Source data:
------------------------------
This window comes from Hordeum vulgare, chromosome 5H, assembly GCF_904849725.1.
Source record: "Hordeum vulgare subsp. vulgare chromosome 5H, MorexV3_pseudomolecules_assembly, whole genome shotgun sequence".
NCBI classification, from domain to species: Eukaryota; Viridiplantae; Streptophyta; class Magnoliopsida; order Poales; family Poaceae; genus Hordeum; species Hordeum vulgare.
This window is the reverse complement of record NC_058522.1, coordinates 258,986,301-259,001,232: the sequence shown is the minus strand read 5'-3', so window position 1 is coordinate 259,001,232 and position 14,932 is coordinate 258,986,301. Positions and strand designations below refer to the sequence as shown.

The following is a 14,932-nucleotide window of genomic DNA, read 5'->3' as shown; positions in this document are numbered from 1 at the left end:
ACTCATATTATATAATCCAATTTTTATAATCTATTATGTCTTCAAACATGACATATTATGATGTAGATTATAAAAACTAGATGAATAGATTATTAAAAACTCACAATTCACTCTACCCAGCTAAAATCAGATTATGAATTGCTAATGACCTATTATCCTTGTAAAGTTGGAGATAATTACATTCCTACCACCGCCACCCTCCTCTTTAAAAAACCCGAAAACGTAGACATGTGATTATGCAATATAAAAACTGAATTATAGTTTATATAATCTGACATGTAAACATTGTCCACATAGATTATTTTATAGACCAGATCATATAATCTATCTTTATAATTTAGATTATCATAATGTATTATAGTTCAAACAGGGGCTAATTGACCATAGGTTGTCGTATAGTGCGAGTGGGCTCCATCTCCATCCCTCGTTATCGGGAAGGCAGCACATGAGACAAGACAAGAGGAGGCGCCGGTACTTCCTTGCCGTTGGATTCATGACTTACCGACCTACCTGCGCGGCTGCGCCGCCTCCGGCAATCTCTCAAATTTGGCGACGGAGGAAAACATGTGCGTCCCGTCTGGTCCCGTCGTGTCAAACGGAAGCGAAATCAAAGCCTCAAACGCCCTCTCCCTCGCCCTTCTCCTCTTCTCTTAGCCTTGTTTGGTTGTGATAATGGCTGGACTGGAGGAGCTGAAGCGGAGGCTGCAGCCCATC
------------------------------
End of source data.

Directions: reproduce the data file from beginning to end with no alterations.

This window comes from Hordeum vulgare, chromosome 5H, assembly GCF_904849725.1.
Source record: "Hordeum vulgare subsp. vulgare chromosome 5H, MorexV3_pseudomolecules_assembly, whole genome shotgun sequence".
NCBI classification, from domain to species: Eukaryota; Viridiplantae; Streptophyta; class Magnoliopsida; order Poales; family Poaceae; genus Hordeum; species Hordeum vulgare.
This window is the reverse complement of record NC_058522.1, coordinates 258,986,301-259,001,232: the sequence shown is the minus strand read 5'-3', so window position 1 is coordinate 259,001,232 and position 14,932 is coordinate 258,986,301. Positions and strand designations below refer to the sequence as shown.

The following is a 14,932-nucleotide window of genomic DNA, read 5'->3' as shown; positions in this document are numbered from 1 at the left end:
ACTCATATTATATAATCCAATTTTTATAATCTATTATGTCTTCAAACATGACATATTATGATGTAGATTATAAAAACTAGATGAATAGATTATTAAAAACTCACAATTCACTCTACCCAGCTAAAATCAGATTATGAATTGCTAATGACCTATTATCCTTGTAAAGTTGGAGATAATTACATTCCTACCACCGCCACCCTCCTCTTTAAAAAACCCGAAAACGTAGACATGTGATTATGCAATATAAAAACTGAATTATAGTTTATATAATCTGACATGTAAACATTGTCCACATAGATTATTTTATAGACCAGATCATATAATCTATCTTTATAATTTAGATTATCATAATGTATTATAGTTCAAACAGGGGCTAATTGACCATAGGTTGTCGTATAGTGCGAGTGGGCTCCATCTCCATCCCTCGTTATCGGGAAGGCAGCACATGAGACAAGACAAGAGGAGGCGCCGGTACTTCCTTGCCGTTGGATTCATGACTTACCGACCTACCTGCGCGGCTGCGCCGCCTCCGGCAATCTCTCAAATTTGGCGACGGAGGAAAACATGTGCGTCCCGTCTGGTCCCGTCGTGTCAAACGGAAGCGAAATCAAAGCCTCAAACGCCCTCTCCCTCGCCCTTCTCCTCTTCTCTTAGCCTTGTTTGGTTGTGATAATGGCTGGACTGGAGGAGCTGAAGCGGAGGCTGCAGCCCATC